Issue 4, 2020
"Instead, a select group of blockchain companies is finding success with a focus on certificates of origin, helping demonstrate the provenance of renewable energy supplies."

Why this is important: The push to use renewable energy continues to be a hot topic in many circles, but questions arise about the reliability of electricity claimed to be created by renewable energy sources. Renewable Energy Certificates ("RECs") try to address this issue by providing data about electricity when created, including the renewable fuel type and location used to create it. With a U.S. market of approximately $3 billion annually, RECs are an important part of the renewable energy system. Still, not all renewable energy plants are created equal, and purchasers may prefer to track electricity back to a specific renewable plant. Blockchain technology steps in here to help. At a basic level, a blockchain, or distributed ledger, is a public list of transactions updated in near real time. Several companies have begun offering the ability to track RECs on a blockchain back to the original producer, thereby increasing the reliability of electricity claimed to be created by renewable energy sources. Further, many are looking to blockchain technology to enable peer-to-peer renewable energy trading. --- Nicholas P. Mooney II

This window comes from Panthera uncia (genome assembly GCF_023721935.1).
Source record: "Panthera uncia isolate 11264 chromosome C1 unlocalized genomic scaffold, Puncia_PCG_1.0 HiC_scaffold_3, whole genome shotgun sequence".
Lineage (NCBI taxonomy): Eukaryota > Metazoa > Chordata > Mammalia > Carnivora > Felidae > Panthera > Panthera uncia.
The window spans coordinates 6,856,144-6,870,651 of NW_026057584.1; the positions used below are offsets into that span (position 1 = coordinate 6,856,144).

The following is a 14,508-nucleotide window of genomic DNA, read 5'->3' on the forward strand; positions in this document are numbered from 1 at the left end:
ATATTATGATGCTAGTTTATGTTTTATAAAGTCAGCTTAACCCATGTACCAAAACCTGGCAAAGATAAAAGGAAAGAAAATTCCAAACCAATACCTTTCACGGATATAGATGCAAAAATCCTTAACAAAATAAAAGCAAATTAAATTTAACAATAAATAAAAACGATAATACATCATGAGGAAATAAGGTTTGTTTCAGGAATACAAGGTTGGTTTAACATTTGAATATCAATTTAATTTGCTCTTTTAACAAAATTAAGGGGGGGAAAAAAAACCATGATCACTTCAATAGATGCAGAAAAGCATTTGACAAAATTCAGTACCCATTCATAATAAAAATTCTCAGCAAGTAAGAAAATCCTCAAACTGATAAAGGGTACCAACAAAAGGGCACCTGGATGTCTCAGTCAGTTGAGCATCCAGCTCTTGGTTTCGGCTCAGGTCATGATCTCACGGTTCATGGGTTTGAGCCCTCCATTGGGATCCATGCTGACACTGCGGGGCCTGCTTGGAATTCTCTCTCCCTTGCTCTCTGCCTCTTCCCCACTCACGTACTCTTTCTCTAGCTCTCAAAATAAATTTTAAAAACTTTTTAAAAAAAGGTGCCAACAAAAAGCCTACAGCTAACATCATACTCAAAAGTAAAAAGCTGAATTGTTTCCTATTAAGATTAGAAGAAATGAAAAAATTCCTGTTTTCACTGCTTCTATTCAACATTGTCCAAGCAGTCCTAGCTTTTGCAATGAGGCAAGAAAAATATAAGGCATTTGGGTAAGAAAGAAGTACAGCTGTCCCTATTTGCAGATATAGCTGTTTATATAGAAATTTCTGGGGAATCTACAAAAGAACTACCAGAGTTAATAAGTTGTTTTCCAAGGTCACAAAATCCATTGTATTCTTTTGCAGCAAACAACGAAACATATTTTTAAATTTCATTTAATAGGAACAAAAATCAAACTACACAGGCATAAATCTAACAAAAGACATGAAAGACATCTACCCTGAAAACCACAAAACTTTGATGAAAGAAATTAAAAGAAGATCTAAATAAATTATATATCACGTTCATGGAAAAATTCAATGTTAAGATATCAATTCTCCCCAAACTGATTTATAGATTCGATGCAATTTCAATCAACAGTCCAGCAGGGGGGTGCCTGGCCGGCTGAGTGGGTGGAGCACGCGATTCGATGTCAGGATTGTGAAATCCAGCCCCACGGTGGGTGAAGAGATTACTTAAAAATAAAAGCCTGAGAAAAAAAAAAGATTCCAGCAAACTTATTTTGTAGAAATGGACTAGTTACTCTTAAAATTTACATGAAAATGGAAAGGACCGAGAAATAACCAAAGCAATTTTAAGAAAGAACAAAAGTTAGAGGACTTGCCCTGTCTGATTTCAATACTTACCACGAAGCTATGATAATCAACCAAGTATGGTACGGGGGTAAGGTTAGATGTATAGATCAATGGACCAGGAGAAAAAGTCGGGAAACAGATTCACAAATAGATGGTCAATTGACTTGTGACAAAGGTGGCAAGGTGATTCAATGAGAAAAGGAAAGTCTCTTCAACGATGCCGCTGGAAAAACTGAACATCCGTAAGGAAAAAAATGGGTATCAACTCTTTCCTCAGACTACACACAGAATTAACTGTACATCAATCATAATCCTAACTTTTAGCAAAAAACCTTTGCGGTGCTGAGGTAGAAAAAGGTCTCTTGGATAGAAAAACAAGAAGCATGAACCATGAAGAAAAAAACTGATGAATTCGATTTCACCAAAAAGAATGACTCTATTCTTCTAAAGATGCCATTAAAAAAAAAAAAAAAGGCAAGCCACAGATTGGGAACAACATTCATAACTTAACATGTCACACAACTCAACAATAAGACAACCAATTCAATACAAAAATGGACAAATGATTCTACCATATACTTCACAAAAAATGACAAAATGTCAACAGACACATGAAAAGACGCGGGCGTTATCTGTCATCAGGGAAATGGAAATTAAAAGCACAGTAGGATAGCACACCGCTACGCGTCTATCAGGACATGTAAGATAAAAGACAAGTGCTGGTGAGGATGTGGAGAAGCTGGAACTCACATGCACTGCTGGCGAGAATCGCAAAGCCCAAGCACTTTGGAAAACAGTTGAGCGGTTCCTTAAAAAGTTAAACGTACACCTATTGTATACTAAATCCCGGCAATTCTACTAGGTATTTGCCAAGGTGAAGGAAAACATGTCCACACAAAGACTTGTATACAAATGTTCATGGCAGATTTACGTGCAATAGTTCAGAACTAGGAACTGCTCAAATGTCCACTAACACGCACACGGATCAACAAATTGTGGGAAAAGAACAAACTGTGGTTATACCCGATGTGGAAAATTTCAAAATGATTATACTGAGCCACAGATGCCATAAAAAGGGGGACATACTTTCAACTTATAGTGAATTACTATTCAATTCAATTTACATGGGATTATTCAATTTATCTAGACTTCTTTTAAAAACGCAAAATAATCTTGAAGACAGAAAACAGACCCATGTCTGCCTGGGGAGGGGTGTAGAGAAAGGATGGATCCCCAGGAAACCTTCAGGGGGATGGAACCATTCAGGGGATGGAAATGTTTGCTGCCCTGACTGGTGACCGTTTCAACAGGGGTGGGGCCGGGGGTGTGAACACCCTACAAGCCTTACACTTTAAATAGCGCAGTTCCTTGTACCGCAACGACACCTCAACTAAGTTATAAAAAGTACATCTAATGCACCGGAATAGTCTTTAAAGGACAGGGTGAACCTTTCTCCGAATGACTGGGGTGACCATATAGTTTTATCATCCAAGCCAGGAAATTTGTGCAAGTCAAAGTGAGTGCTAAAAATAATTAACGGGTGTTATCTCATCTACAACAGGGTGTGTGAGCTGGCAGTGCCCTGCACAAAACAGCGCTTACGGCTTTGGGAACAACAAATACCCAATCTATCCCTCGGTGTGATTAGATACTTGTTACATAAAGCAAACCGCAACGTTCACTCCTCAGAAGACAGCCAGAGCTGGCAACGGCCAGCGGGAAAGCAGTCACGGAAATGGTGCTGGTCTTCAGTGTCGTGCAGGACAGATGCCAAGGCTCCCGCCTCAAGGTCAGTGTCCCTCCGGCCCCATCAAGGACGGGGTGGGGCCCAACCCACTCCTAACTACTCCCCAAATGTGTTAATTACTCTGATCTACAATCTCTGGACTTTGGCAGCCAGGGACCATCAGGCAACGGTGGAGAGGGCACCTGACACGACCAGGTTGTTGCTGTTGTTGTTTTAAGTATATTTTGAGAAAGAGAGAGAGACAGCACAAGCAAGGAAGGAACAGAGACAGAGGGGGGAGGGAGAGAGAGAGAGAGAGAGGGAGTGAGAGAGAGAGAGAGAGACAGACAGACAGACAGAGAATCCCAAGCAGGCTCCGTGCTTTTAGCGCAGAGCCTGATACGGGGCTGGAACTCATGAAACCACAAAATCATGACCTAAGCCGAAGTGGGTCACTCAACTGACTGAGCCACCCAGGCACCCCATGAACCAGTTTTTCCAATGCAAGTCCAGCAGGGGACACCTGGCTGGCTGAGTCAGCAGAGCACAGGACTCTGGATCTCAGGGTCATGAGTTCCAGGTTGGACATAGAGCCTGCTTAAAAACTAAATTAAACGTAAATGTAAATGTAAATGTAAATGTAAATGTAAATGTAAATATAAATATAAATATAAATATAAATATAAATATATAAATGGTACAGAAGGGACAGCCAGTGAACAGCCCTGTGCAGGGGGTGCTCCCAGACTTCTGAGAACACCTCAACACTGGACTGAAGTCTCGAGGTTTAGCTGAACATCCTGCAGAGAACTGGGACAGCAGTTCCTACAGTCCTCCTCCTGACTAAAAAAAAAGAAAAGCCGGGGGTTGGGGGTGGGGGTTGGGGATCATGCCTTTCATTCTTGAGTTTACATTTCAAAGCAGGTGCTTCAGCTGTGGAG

"Only 18 of the 28 EU countries have submitted final national energy and climate plans, which detail how they will meet 2030 emission reduction targets, to the European Commission by the January 1st deadline."

Why this is important: The European Union has been a leader in the fight against climate change. But it seems most of the low-hanging fruit already has been plucked, and further reductions may be difficult to achieve. The larger European economies are having trouble meeting deadlines for submission of plans that will meet the EU's ambitious goals. Meanwhile, the plans submitted by the smaller countries will not allow the EU to achieve all of its 2030 climate goals and would fall far short of the more ambitious, zero carbon goal for 2050. --- David L. Yaussy
"The International Energy Agency’s 2019 report on global coal usage says coal demand has risen since 2017 and is expected to remain stable or rise slightly for the next five years."

Why this is important: The International Energy Agency believes a worldwide higher demand for coal will continue until 2024. Worldwide usage of coal is up since 2017, and usage is expected to remain steady or increase slightly. Led by China, with half the world’s coal consumption, worldwide usage was up 2 percent in 2018. Despite these increases, U.S. steam coal demand likely will remain in a steady decline as coal-fired electrical generation has declined from 50 percent to a projected 21 percent in 2024. --- Mark E. Heath
"Many EV batteries now have a range of 200 miles or more, and are seeing reductions both in price and size in the car, which experts say is a positive step toward getting more people comfortable with the idea of driving an EV."